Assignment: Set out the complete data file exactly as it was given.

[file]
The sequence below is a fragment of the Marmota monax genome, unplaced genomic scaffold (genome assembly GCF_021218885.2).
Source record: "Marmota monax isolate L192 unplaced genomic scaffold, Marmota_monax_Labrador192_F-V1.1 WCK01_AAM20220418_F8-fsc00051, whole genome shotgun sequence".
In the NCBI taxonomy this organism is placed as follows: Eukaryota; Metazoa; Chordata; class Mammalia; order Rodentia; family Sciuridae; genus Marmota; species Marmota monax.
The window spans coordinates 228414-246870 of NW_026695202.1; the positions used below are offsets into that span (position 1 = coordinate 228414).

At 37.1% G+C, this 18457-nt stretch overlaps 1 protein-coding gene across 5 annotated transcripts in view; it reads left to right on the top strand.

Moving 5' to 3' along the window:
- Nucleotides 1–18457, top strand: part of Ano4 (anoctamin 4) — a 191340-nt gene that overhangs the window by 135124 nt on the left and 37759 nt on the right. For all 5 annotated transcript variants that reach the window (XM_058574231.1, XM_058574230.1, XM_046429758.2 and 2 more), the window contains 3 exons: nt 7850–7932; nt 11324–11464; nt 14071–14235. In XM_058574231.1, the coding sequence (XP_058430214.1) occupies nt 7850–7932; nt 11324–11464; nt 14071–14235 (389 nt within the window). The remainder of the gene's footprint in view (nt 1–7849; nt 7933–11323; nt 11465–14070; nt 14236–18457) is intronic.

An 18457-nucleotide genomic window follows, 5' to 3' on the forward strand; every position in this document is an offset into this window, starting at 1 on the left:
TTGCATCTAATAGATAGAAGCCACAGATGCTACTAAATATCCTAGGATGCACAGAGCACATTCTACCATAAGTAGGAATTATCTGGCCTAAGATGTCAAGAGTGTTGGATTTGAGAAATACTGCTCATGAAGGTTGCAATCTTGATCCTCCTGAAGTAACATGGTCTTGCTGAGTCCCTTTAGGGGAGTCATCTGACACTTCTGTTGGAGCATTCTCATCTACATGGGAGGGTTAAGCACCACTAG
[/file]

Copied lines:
The sequence below is a fragment of the Marmota monax genome, unplaced genomic scaffold (genome assembly GCF_021218885.2).
Source record: "Marmota monax isolate L192 unplaced genomic scaffold, Marmota_monax_Labrador192_F-V1.1 WCK01_AAM20220418_F8-fsc00051, whole genome shotgun sequence".
In the NCBI taxonomy this organism is placed as follows: Eukaryota; Metazoa; Chordata; class Mammalia; order Rodentia; family Sciuridae; genus Marmota; species Marmota monax.
The window spans coordinates 228414-246870 of NW_026695202.1; the positions used below are offsets into that span (position 1 = coordinate 228414).

At 37.1% G+C, this 18457-nt stretch overlaps 1 protein-coding gene across 5 annotated transcripts in view; it reads left to right on the top strand.

Moving 5' to 3' along the window:
- Nucleotides 1–18457, top strand: part of Ano4 (anoctamin 4) — a 191340-nt gene that overhangs the window by 135124 nt on the left and 37759 nt on the right. For all 5 annotated transcript variants that reach the window (XM_058574231.1, XM_058574230.1, XM_046429758.2 and 2 more), the window contains 3 exons: nt 7850–7932; nt 11324–11464; nt 14071–14235. In XM_058574231.1, the coding sequence (XP_058430214.1) occupies nt 7850–7932; nt 11324–11464; nt 14071–14235 (389 nt within the window). The remainder of the gene's footprint in view (nt 1–7849; nt 7933–11323; nt 11465–14070; nt 14236–18457) is intronic.

An 18457-nucleotide genomic window follows, 5' to 3' on the forward strand; every position in this document is an offset into this window, starting at 1 on the left:
TTGCATCTAATAGATAGAAGCCACAGATGCTACTAAATATCCTAGGATGCACAGAGCACATTCTACCATAAGTAGGAATTATCTGGCCTAAGATGTCAAGAGTGTTGGATTTGAGAAATACTGCTCATGAAGGTTGCAATCTTGATCCTCCTGAAGTAACATGGTCTTGCTGAGTCCCTTTAGGGGAGTCATCTGACACTTCTGTTGGAGCATTCTCATCTACATGGGAGGGTTAAGCACCACTAG